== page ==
Monday, January 14, 2002


Until recently, I haven't been a huge fan of Clark Gable or Joan Crawford, but I have discovered that I like their early movies quite a bit. They have wonderful chemistry here. Gable returns from an extended trip overseas, finally having made up his mind to propose to his old pal Crawford. However, on the day of his return, he stumbles in on a party being given on the eve of her wedding to Robert Montgomery. The three are all friends and Gable hides his disappointment. But Montgomery jilts her at the altar for a snooty bitch from his past, leaving Crawford distraught. Time passes and Crawford soon schemes to break up Montgomery's marriage. Gable gets caught in the middle--he still loves Crawford, but he knows she still loves (or at least she *thinks* she still loves) Montgomery so he is reluctant to let her know how he feels.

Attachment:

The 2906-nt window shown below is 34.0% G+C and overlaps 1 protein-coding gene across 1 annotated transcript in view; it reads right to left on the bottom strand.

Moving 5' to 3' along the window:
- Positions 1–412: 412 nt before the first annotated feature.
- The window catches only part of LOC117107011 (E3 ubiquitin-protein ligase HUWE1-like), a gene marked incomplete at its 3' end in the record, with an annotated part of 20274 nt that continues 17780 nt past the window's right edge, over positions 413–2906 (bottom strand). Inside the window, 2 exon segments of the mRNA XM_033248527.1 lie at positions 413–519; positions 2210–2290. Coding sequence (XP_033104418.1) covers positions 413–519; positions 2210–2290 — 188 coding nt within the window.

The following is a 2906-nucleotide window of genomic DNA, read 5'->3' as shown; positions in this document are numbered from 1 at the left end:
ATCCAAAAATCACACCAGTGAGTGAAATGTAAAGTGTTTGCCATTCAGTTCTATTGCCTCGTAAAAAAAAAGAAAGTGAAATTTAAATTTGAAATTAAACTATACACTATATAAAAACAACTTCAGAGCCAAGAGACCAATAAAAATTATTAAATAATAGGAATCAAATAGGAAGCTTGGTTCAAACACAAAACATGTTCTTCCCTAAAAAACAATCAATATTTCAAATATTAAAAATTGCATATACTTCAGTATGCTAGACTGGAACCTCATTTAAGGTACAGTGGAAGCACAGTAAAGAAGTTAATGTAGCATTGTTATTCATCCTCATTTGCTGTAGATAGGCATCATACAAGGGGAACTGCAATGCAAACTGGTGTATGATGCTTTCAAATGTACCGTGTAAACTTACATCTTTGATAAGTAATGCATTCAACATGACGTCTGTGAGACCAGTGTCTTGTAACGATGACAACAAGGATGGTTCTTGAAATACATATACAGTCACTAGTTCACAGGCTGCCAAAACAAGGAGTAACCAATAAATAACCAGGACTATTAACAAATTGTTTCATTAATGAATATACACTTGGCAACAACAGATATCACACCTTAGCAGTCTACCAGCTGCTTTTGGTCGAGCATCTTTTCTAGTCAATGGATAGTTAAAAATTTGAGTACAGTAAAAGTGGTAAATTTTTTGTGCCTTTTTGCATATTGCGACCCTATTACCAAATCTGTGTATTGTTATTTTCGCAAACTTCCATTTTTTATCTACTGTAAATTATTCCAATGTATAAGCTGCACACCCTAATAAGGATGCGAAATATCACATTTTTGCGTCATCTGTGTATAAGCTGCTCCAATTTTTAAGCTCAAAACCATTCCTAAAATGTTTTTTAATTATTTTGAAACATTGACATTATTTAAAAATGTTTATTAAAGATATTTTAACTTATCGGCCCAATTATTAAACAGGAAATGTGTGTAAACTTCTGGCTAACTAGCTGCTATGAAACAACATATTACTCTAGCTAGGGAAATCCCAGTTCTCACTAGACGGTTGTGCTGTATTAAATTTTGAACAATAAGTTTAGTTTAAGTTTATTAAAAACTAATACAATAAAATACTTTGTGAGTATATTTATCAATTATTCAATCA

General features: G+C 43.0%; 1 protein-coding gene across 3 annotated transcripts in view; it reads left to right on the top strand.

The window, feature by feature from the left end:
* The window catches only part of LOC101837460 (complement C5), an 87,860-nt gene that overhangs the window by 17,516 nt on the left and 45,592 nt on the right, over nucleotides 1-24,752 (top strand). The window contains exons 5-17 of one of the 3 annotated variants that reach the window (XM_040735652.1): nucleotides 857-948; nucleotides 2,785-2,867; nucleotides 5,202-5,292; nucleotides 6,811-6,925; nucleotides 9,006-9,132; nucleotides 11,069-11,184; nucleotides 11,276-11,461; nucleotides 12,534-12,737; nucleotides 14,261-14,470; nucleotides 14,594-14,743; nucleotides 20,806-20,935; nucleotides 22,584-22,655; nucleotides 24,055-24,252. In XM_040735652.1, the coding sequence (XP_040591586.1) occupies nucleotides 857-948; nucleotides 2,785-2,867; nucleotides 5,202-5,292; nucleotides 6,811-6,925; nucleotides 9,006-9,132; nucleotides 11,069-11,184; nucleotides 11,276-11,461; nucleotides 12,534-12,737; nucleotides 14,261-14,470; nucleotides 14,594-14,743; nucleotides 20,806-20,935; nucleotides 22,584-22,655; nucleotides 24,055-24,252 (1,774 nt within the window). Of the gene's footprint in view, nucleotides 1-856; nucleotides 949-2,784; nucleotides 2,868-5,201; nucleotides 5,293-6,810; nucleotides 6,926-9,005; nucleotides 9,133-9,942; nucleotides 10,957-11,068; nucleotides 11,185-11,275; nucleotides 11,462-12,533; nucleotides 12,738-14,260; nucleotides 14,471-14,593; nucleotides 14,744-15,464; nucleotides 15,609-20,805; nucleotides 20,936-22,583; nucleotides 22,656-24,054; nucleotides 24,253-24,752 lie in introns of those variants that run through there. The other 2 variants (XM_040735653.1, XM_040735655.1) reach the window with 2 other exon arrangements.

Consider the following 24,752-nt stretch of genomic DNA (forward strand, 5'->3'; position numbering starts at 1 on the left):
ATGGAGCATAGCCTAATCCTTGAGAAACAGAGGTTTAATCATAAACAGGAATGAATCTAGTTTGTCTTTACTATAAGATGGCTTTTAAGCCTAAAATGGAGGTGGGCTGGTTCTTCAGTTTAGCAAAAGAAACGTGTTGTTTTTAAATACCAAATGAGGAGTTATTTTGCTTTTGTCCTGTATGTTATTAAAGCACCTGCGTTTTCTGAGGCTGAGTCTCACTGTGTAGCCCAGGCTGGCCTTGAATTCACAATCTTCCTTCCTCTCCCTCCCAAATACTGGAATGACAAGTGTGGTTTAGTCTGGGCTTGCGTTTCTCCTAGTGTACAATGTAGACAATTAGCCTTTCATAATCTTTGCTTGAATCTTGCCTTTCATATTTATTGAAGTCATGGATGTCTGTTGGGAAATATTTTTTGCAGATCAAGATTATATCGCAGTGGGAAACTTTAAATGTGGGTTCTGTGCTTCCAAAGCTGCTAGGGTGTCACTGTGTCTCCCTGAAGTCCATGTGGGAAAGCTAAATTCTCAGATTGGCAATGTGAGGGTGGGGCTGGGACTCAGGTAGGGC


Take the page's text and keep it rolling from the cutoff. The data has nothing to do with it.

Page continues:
The plot works nicely (a romantic comedy with melodramatic edges), although it wraps up too quickly at the end. The writing is good, with some sharp and witty dialogue, but the acting is what really makes this movie shine. Gable and Crawford both give it their all but still come off as relaxed and charmimg. Also wonderful are Billie Burke and Rosalind Russell. Russell's part is too small--she has a fair number of lines in the first half, but basically vanishes in the last half. Montgomery is Montgomery, fulfilling the role of the charming heel. Charles Butterworth plays Gable's friend. I don't remember seeing him before and he's good, but I kept thinking that Roland Young would be better--there's even a faint physical resemblence between the two actors.

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